There are plenty of buzzwords and calculations thrown around in the data atmosphere that attempt to illustrate how the use of data can increase revenue, improve customer experiences and accelerate decision making. While some of the language used to describe data, initiatives can come off as hollow and abstract, a buzz exists because real value can be had.
Organizations can use business intelligence (BI) to transform data into actionable insights, recognize how bad data can hurt revenue and separate cluttered data from metrics that actually provide business value. Among other facets of data analytics, these three points can help an organization see through the buzz and put the information they’re collecting to good use.
According to CIO, BI tools access and analyze data sets and present analytical findings in reports, summaries, dashboards, graphs, charts and maps to provide users with detailed intelligence about the state of the business. BI offers a way for people to examine data to understand trends and derive insights.For example, transforming data into maps provides a whole new level of insight into the business.
BI technologies and platforms should consist of more than just a number-crunching machine that spits out standard reports. They need to be customizable and user-friendly for the entire organization to use, not just tech-inclined employees. The BI tools can be selected or customized based on what the company is trying to accomplish with their data, and information presented through those tools should be easy to digest and share. While data analytics are mostly being used to help inform future developments, the data generated through BI technologies stays relevant to companies because there’s always a need to look back on past data (and decisions) to evaluate how the company is performing.
All Data Is Good Data
Data analytics are supposed to help simplify processes and help generate more profit, so how can it possibly work in the reverse order? It’s quite simple actually. Data is only as good as the given information. If inaccurate information is run through an analytic tool, the reports generated won’t be reliable, meaning more money being spent to make the wrong decision. Considering bad data across businesses and the government costs the U.S. economy $3.1 trillion dollars a year, practicing proper data hygiene isn’t a small issue.
Data analytic usage on company front lines is still relatively new in the business world, and a lot of companies do not have proper training or an understanding of exactly how their input effects the results of the data tools. If data has to be transported or migrated before analysis, it is possible that a vague rule or poor migration strategy can result in completely compromised data. Organizations should have data professionals validate data after a migration before using the data for analysis or else bad data will alter the results, which will cost the company time and money.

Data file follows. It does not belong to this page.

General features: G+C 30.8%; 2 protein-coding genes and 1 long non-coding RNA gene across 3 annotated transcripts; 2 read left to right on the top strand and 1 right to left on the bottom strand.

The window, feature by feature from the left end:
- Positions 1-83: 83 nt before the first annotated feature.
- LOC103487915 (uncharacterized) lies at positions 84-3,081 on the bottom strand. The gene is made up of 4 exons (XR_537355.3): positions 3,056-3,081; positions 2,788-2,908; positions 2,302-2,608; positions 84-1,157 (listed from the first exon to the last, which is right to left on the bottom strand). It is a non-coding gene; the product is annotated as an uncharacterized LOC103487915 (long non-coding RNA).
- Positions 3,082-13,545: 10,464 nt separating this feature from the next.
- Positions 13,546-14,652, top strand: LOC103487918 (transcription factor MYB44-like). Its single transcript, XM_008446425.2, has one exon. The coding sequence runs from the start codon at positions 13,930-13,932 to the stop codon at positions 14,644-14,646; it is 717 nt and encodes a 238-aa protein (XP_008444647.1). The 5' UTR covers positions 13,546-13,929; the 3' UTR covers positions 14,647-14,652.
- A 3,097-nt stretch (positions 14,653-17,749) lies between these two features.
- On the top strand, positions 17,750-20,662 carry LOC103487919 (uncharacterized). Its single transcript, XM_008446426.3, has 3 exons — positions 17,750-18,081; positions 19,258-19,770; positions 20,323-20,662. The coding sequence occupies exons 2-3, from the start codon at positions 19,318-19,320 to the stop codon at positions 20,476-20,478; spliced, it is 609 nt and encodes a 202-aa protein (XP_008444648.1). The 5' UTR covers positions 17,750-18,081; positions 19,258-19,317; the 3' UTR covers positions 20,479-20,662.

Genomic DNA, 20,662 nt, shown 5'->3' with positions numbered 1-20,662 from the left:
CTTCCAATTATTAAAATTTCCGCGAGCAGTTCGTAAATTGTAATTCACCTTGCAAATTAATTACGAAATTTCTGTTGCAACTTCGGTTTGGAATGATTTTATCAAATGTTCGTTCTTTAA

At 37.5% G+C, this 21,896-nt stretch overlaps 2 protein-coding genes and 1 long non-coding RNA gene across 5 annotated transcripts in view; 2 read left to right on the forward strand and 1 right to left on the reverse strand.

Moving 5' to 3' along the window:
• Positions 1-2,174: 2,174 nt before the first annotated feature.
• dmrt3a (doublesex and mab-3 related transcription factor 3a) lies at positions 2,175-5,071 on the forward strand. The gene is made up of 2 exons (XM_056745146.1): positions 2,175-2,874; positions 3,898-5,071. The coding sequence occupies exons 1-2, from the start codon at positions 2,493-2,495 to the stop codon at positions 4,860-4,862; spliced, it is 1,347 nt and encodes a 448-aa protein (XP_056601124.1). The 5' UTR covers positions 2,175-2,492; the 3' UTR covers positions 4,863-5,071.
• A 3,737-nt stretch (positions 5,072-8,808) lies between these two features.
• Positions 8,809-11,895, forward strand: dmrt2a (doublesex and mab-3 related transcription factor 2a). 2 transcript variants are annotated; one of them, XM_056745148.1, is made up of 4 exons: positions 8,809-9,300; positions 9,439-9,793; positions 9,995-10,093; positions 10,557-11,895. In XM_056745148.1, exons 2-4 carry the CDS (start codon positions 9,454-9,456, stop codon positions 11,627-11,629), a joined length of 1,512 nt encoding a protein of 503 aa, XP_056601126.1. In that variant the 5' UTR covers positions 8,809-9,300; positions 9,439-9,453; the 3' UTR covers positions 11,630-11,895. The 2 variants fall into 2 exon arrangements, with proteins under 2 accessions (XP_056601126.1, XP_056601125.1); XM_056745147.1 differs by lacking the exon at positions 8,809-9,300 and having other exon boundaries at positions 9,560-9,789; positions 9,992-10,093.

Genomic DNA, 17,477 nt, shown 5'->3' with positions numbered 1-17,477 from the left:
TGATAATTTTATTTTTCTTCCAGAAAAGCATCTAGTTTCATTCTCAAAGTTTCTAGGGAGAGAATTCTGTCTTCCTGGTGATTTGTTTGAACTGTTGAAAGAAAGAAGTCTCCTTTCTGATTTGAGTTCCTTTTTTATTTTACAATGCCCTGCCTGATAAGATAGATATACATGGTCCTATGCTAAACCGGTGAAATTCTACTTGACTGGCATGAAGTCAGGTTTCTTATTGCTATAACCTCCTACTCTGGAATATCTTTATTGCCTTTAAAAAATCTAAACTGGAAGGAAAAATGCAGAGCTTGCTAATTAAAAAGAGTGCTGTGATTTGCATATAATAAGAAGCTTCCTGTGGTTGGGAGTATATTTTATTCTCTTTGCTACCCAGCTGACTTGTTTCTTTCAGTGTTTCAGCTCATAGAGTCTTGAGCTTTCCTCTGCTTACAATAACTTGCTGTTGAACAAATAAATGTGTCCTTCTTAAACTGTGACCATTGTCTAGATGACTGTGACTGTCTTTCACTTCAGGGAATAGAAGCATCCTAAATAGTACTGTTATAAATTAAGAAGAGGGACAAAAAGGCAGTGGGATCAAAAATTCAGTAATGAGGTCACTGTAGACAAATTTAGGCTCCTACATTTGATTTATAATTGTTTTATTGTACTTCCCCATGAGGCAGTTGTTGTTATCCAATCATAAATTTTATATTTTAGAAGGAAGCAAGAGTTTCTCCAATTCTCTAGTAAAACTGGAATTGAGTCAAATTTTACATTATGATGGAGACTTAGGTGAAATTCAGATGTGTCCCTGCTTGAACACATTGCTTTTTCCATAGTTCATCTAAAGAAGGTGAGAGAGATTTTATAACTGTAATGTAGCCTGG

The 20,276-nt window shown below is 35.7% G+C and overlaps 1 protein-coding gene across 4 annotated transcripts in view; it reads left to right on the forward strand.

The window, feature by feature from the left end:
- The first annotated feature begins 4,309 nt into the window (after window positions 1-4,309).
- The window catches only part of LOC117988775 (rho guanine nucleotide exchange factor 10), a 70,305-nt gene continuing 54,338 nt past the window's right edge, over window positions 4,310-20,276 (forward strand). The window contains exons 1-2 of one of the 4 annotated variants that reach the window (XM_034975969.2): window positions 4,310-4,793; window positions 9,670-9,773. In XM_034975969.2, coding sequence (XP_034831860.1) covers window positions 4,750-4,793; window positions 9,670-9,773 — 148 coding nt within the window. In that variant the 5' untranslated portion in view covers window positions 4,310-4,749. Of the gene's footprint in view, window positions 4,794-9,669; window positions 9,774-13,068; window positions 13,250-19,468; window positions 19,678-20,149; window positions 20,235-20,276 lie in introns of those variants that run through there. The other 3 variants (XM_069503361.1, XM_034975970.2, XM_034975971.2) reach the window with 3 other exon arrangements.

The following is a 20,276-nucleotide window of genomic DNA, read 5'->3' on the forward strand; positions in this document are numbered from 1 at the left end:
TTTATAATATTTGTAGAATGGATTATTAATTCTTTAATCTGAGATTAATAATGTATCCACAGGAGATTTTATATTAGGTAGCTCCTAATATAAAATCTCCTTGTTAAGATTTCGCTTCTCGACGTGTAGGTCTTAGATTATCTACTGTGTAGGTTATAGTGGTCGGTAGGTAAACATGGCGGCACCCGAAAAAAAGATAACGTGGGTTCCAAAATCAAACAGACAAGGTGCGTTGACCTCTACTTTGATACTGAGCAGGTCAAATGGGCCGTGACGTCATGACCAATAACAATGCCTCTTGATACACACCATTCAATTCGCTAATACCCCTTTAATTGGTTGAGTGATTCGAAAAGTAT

There’s Way Too Much Data
There is so much data available to companies that it is tough to comprehend how much truly is out there. According to one study, most companies analyze only 12 percent of the data they have. That means that 88 percent of data is going unused! With so much information, it’s hard for companies to decipher which information is valuable and what information only muddles the process. The amount of data is only expected to rise because, as the study notes, 90 percent of the data in the world today has been created in the last two years alone.
With so much data available and so little being used, it is important for organizations to comb through their information to confirm what is valuable and what is not. Generating reports or data that won’t end up being used for anything are essentially wasted efforts. Focusing only on data that aligns with company goals will reduce wasted time and speed up decision-making, ultimately leading to improved employee morale.
There are data analysts out there that will portray big data as the magic pill that will solve all of your company’s problems. While data can highlight issues, detect trends and help an organization to make more informed decisions, it doesn’t happen automatically. Make sure your data is hygienic, that you’re only focusing on info that relates to business goals and that you use a user-friendly platform to scale data analysis across your organization. Doing so will make the realities of data apparent, and distance the unneeded hype.